according to the law. In adoption proceedings Social Services
effectively act as prosecution. Even if adoption proceedings are
not a criminal prosecution, the consequences for the birth parents
are extremely serious. Article 6 also provides for a fair hearing
for civil obligations and therefore birth parents deserve the
right to have better representation and present evidence whether
or not they are contesting the adoption.
At present many Local Authority Social Service
departments looking after children also act as adoption agencies
and this creates a perceived conflict of interest both financially
and ethically. Detailed consideration should be given to whether
Social Services should act as adoption agencies or whether alternative
local and national arrangements should be made.
6. CLASS AS
"When children go to a family that provides
more for them in terms of material things it makes it harder to
meet or go back to the birth parents. It also makes it difficult
to maintain contact and come to terms with their birth heritage."
Section 1(5) states that in placing the child
for adoption, the adoption agency must give due consideration
to the child's religious persuasion, racial origin and cultural
and linguistic background. We welcome this, but would like the
duty of responsibility to be extended also to the courts. We also
welcome attempts to extend opportunities for adopting children
to a wider spectrum of society to meet the diverse needs of children.
However socio-economic class should also be recognised as an important
part of birth heritage and identity. As much as possible children
should be matched with adoptive parents of similar socio-economic
class to their birth families. The systematic use of Family Group
Conferences (as advocated by Family Rights Group)
to look for permanent solutions within the extended family and
people of significance to the child would facilitate this.
7. SPECIAL GUARDIANSHIP
We greatly welcome the new legal option of special
guardianship. We would like to see included in the Bill a more
comprehensive description of special guardianship and how this
will be resourced. Given adequate contact arrangements, a special
guardianship order would provide an option to fully respect the
child's right to his or her origins and identity. We therefore
recommend the specific inclusion of contact arrangements that
are as open as possible in Section 94 of the Bill.
There is an overall lack of resources to fund
Adoption. The £66 million announced over three years under
Quality Protects is not anywhere near sufficient to fund the reformed
adoption measures and rectify the acute shortage of qualified
staff. We would like to see more on resourcing included on
the face of the Bill.
It is clear that this Bill has progressed rapidly.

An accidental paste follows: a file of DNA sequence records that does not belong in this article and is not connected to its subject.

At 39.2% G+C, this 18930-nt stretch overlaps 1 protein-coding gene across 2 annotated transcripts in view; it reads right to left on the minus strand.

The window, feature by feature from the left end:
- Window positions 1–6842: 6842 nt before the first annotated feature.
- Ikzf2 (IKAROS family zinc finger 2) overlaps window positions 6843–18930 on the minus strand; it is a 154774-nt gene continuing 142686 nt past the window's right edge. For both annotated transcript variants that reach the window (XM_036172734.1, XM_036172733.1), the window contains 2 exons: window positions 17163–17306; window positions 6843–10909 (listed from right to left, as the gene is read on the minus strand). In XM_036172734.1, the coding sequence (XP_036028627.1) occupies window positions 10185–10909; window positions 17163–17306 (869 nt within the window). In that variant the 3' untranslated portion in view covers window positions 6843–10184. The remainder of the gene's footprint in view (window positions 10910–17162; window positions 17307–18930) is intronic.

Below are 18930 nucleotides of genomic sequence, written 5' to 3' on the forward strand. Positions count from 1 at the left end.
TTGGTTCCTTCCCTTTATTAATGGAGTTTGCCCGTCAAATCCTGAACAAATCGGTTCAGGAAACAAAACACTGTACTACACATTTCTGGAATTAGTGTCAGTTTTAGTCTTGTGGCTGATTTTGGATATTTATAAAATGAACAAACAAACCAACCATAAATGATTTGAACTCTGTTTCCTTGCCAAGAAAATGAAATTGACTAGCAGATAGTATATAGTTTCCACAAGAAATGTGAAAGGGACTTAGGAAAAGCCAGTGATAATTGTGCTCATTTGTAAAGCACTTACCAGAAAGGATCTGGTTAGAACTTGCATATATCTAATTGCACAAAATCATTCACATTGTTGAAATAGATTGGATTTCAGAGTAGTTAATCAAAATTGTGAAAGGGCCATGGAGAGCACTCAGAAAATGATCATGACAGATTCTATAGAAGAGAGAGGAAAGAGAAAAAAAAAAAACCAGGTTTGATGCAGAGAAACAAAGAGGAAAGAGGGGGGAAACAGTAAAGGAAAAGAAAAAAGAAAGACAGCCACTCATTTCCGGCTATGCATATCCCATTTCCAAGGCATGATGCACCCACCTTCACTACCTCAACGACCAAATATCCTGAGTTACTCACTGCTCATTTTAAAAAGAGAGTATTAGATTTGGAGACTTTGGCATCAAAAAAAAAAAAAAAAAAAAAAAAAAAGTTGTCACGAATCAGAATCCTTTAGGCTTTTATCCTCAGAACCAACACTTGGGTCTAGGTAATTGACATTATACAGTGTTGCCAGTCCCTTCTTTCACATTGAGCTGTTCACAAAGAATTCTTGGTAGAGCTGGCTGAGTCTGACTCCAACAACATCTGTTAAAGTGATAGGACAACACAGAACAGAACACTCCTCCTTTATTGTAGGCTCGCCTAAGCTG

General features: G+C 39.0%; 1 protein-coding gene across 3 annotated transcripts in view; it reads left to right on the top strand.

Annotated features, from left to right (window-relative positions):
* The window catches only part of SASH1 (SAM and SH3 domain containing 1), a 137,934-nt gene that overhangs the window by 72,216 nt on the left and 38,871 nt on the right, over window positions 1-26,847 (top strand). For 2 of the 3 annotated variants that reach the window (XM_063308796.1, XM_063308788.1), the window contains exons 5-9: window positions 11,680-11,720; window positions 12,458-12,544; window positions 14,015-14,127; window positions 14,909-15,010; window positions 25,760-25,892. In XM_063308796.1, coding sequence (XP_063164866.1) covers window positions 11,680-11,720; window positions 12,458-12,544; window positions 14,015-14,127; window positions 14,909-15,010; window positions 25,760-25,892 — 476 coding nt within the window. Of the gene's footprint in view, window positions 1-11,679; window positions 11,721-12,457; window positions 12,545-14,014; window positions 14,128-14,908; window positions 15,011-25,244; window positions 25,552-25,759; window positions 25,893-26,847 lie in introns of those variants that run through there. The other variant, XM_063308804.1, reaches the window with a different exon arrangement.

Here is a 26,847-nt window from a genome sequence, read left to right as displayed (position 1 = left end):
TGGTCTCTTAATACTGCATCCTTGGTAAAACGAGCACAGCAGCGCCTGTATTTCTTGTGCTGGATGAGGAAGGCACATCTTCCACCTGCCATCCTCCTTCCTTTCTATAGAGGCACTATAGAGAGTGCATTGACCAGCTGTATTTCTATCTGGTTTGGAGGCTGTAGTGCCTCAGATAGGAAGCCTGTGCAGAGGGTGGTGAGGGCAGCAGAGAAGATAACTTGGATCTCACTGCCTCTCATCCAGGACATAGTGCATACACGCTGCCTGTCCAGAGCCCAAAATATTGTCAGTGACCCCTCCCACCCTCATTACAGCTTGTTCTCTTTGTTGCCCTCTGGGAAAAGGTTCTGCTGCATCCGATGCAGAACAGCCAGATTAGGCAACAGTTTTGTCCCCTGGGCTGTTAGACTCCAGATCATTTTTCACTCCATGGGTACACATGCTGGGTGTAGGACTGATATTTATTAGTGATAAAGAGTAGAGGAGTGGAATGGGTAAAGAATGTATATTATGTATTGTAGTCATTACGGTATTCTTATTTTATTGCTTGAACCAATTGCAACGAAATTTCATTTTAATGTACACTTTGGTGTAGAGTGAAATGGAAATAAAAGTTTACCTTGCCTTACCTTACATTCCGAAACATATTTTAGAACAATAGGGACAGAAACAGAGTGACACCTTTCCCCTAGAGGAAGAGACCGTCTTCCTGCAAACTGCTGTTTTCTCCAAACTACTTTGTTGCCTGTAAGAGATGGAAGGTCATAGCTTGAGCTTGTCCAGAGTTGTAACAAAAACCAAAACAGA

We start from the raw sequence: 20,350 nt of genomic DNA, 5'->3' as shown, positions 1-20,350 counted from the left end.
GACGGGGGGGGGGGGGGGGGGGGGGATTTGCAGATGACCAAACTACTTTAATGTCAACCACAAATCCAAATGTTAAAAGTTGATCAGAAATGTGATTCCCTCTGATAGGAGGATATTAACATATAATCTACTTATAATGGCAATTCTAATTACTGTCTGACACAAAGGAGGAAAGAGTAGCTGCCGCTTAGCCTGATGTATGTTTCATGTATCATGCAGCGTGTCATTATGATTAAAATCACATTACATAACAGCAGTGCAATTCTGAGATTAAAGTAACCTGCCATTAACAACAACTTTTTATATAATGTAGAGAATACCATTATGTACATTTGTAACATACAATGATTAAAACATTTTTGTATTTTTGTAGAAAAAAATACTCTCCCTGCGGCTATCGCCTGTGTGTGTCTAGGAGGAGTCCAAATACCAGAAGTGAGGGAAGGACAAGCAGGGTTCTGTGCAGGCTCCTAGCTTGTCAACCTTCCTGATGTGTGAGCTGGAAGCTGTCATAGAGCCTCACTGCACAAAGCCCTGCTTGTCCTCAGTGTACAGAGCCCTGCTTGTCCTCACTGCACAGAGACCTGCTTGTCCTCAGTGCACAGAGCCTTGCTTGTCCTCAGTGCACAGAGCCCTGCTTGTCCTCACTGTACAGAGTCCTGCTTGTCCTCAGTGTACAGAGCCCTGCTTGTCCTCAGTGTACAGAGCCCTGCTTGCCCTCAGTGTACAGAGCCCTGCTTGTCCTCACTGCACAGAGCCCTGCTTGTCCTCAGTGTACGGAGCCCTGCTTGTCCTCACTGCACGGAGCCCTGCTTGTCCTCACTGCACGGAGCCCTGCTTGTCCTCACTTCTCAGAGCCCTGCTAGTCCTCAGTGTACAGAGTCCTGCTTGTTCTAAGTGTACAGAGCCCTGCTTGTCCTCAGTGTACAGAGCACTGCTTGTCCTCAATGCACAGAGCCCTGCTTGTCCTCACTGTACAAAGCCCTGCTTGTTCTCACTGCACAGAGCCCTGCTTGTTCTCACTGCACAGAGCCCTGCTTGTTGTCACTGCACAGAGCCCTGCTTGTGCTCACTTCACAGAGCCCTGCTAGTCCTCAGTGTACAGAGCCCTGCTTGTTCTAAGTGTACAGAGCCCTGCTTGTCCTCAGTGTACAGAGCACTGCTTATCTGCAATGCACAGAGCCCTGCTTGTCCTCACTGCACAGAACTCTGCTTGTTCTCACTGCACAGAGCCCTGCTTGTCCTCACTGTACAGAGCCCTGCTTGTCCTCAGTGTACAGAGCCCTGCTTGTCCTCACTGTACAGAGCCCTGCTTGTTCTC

Adoption exerts far-reaching effects on the lives of children
and their families. It is of vital importance that this once-in-a-generation
reform of adoption law guarantees the fulfilment of children's
needs and rights. This can only be achieved through the full participation
of all groups who have a stake in adoption (including the least
heard groupthe birth parents). This requires sufficient
time and willingness to be fully inclusive in the law reform process.
The amount of important detail left to regulations and guidance
in this Bill is of concern. The timetable for consultation
on the regulations and guidance should be made public, and be
of a sufficient length of time to allow for real participation.
9. FURTHER INFORMATION
For a copy of ATD Fourth World's Consultation
Response to the National Adoption Standards and further information
John Penet, National Coordinator, ATD Fourth
World, 48 Addington Square, London SE5 7LB.
10 Passages in italics are the words of birth
parents and children with first hand experience of adoption. Back
BAAF Surveying Adoption, A comprehensive analysis of local authority
adoptions 1998-99. Back
In a fully supported environment, a child should be able to make
a decision from around this age. Back
Fully open adoption should entail access visits and days out (unsupervised
by social services but supported by other agencies where necessary);
unlimited correspondence (including presents) by direct mail or
through a National Contact Agency where appropriate; regular telephone
contact; and exchange of photographs. Contact should not just
be with birth parents but siblings, grandparents, extended family
and people of significance to the child, in accordance with the
child's changing wishes. In the case of a child being adopted
due to sexual abuse in the birth family, the perpetrator/s should
not be allowed contact but contact with the rest of the birth
family should not be affected. Back
Quoted in: Working with children and "Lost" parents:
Putting partnership into practice, by Judith Masson et al 1997
York Publishing. Back
Department of Health, Review of Adoption Law, HMSO, 1992. Back
Family Group Conferences: Family Decision Making; Family Rights